The name of the village is French and refers to a small rock off a headland that helps form a cove for the village.
The first settlement in the area was by displaced Acadians in 1755. The village was named Little Roche from 1850 to 1854, then Madisco until 1870, and then Petit Rocher. The hyphenated form Petit-Rocher was adopted in 2009. Some old maps have the name Petite Roche (1812) and Sainte Roque or Little Russia (1827). The name is pronounced by most anglophones in the region as Petty Roche.
In 1797 Charles Doucet, Jean Boudreau and Pierre Laplante left Nepisiguit (now Bathurst) to establish a new settlement. They supported themselves by farming, logging and fishing. The inshore fishery and fish processing dominated the local economy up until the 1960s.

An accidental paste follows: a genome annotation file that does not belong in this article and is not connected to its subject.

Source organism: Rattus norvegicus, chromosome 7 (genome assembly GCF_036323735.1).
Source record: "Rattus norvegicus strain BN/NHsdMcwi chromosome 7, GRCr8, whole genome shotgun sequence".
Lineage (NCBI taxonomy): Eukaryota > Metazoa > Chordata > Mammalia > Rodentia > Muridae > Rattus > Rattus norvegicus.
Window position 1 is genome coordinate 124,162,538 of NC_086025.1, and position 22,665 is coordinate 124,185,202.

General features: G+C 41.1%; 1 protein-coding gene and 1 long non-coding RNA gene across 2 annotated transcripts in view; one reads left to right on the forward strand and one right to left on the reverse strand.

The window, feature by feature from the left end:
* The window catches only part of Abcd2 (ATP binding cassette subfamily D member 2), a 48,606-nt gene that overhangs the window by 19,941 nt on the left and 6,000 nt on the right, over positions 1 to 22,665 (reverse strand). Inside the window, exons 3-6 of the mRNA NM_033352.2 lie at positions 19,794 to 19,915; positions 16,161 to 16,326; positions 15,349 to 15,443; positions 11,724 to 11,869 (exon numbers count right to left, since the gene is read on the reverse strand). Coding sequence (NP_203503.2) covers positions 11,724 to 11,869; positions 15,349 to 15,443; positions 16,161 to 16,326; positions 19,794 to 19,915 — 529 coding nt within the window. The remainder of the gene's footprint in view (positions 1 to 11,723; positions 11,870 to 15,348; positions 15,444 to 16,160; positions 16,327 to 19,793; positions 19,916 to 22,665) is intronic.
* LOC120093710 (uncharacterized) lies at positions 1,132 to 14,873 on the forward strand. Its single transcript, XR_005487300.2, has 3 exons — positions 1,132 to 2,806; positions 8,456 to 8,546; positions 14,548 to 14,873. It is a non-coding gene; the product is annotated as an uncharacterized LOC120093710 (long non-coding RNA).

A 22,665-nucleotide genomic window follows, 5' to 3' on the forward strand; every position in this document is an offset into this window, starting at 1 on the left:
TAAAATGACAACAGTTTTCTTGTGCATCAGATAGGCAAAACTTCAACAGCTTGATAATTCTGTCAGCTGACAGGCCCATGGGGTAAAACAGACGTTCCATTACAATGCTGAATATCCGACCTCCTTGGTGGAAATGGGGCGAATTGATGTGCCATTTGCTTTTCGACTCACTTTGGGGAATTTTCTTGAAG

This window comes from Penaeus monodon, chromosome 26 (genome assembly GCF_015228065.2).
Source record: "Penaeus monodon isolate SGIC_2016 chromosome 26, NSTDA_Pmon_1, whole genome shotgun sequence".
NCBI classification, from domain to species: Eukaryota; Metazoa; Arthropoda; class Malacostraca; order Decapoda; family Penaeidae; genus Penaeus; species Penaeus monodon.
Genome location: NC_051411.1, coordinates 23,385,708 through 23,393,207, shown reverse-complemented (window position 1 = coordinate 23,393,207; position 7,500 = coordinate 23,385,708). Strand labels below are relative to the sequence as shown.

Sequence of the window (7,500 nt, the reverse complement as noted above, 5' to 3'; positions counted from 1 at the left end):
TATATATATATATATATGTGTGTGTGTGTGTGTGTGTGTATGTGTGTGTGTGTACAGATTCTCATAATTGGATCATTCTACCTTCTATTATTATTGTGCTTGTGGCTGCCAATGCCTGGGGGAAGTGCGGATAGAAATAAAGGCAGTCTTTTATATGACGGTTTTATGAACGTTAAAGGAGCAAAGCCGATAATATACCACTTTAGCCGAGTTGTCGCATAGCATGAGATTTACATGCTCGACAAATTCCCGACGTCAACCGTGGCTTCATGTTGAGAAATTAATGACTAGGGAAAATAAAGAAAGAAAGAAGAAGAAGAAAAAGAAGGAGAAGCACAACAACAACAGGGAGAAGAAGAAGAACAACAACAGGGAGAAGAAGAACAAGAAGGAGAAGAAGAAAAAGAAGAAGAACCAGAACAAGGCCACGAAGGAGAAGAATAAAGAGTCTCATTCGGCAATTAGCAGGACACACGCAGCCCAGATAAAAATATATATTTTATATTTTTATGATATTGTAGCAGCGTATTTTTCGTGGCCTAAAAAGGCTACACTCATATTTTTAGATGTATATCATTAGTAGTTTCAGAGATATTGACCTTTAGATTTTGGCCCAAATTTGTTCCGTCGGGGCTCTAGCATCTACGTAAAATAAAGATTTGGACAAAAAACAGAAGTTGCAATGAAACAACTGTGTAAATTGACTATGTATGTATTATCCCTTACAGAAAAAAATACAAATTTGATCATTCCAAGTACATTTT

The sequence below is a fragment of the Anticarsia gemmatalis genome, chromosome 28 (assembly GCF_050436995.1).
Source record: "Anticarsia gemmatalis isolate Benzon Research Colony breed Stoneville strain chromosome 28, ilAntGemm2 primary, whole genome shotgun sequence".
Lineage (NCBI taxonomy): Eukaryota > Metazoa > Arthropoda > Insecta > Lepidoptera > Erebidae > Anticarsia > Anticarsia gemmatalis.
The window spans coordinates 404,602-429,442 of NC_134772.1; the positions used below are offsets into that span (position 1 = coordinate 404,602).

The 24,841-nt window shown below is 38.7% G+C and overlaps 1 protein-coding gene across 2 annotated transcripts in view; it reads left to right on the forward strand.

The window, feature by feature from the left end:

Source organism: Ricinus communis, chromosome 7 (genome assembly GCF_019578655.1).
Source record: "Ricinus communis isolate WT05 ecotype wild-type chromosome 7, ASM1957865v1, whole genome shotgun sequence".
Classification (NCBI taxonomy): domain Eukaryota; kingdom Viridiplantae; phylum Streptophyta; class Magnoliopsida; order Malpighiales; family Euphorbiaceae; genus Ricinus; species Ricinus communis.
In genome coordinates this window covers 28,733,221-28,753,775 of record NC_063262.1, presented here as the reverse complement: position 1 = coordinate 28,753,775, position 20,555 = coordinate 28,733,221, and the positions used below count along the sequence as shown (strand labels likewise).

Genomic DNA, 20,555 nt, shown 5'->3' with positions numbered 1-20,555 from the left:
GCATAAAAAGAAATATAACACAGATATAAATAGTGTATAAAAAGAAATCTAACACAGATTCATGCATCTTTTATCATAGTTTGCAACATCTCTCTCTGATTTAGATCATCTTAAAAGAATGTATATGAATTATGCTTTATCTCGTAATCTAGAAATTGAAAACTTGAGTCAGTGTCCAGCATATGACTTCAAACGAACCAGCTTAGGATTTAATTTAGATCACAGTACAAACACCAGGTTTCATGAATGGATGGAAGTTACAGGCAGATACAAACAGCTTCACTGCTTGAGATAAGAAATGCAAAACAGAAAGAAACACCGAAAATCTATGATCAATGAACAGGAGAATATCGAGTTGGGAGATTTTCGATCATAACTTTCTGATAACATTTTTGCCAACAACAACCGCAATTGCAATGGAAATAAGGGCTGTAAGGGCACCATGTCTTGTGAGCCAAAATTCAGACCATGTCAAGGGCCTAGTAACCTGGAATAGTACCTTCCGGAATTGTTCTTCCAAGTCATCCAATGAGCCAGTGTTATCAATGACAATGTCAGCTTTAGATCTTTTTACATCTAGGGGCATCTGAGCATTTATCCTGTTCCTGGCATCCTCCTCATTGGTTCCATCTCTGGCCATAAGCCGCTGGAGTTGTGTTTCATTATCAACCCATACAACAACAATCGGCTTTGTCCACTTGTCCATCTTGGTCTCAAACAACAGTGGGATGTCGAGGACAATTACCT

In recent years a zinc mine and paper mill in Bathurst, and a smelter in Belledune, have provided other sources of employment for residents of Petit-Rocher. The Mines and Minerals Interpretation Centre of New Brunswick is located in Petit-Rocher.
There are hotel accommodations, restaurants and a splendid public park with access to the beach. A recreational park, beach, picnic facilities and games are also available.
Every year on August 15, the Village hosts the Rendez-vous Acadian to celebrate Acadian Day.
Click on a thumbnail to see more photos of Petit-Rocher.
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